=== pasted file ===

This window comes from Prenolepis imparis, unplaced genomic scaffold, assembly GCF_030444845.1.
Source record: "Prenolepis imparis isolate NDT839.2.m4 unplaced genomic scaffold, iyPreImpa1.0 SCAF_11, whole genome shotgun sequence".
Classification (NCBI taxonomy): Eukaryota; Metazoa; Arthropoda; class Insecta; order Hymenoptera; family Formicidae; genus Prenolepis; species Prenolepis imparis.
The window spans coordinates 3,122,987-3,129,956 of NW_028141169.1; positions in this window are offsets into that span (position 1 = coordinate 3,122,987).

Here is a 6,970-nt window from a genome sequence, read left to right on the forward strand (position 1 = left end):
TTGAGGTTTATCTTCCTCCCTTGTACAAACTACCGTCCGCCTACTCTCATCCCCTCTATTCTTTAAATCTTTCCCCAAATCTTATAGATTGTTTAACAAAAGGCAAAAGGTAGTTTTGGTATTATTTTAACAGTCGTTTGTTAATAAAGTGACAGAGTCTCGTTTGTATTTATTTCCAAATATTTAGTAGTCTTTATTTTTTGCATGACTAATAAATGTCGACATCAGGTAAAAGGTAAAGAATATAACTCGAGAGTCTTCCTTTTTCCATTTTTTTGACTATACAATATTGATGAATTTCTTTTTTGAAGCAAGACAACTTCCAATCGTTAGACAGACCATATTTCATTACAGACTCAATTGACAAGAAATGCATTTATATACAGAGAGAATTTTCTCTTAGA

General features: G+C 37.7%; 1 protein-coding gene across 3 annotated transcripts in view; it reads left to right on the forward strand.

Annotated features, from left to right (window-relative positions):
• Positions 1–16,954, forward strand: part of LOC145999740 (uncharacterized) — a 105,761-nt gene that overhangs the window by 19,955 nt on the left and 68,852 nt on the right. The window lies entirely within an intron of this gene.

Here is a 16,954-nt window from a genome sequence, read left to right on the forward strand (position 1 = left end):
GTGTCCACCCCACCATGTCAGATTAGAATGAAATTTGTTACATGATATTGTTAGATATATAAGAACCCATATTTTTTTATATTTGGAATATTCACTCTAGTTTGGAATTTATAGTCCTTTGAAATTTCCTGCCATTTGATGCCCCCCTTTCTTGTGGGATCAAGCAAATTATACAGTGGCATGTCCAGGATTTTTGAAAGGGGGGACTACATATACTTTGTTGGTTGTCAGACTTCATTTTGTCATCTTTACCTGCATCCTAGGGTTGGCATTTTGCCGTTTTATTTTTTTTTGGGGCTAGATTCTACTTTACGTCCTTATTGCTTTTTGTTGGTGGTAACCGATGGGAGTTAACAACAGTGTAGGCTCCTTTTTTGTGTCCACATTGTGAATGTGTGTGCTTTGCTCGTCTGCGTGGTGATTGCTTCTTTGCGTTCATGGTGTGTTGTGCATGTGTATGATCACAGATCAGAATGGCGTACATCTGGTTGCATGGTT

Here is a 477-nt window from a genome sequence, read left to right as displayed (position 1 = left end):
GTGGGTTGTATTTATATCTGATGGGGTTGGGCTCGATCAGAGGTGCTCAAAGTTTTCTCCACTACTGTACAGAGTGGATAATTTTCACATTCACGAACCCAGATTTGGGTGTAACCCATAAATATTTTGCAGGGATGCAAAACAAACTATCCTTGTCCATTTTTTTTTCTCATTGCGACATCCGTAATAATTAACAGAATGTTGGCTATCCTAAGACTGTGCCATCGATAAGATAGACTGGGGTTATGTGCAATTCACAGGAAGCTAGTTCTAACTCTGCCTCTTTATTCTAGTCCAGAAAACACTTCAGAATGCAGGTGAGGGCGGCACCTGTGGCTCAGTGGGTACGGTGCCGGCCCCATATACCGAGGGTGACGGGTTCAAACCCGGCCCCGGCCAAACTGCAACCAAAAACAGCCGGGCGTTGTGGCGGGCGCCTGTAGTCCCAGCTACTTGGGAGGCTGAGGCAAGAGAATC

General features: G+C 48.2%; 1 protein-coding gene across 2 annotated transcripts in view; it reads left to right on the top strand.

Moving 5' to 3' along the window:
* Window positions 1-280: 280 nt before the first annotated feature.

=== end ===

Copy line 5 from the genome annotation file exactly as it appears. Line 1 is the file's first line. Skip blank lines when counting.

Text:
Here is a 6,970-nt window from a genome sequence, read left to right on the forward strand (position 1 = left end):